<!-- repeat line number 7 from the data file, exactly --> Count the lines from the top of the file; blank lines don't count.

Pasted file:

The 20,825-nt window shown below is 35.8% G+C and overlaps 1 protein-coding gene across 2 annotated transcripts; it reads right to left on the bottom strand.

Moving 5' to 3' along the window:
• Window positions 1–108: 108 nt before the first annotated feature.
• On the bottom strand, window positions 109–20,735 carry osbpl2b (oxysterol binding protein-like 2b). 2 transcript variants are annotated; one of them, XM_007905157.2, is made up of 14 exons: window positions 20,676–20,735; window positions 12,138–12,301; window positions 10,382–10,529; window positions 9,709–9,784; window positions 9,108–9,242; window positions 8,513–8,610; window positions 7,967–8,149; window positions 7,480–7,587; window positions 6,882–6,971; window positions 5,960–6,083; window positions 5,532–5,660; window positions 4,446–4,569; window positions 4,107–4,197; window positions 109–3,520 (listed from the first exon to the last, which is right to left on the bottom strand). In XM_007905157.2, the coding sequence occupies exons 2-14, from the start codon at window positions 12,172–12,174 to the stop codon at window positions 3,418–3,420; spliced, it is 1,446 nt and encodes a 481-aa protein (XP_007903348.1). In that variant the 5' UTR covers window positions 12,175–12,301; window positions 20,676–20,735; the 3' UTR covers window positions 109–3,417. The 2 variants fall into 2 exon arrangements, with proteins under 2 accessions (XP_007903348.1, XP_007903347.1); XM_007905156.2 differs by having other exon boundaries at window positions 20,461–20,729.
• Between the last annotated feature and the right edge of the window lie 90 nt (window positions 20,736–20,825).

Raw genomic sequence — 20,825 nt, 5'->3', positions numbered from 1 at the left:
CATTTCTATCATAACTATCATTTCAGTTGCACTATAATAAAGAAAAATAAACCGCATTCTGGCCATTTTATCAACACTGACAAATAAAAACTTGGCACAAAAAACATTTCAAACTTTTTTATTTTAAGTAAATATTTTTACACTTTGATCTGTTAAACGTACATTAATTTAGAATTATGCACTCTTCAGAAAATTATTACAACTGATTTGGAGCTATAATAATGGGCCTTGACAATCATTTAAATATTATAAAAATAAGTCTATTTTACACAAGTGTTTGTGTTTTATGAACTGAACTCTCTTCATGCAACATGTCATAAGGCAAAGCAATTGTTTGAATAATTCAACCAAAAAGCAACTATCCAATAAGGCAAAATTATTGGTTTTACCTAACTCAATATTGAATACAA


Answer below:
CATTTCTATCATAACTATCATTTCAGTTGCACTATAATAAAGAAAAATAAACCGCATTCTGGCCATTTTATCAACACTGACAAATAAAAACTTGGCACAAAAAACATTTCAAACTTTTTTATTTTAAGTAAATATTTTTACACTTTGATCTGTTAAACGTACATTAATTTAGAATTATGCACTCTTCAGAAAATTATTACAACTGATTTGGAGCTATAATAATGGGCCTTGACAATCATTTAAATATTATAAAAATAAGTCTATTTTACACAAGTGTTTGTGTTTTATGAACTGAACTCTCTTCATGCAACATGTCATAAGGCAAAGCAATTGTTTGAATAATTCAACCAAAAAGCAACTATCCAATAAGGCAAAATTATTGGTTTTACCTAACTCAATATTGAATACAA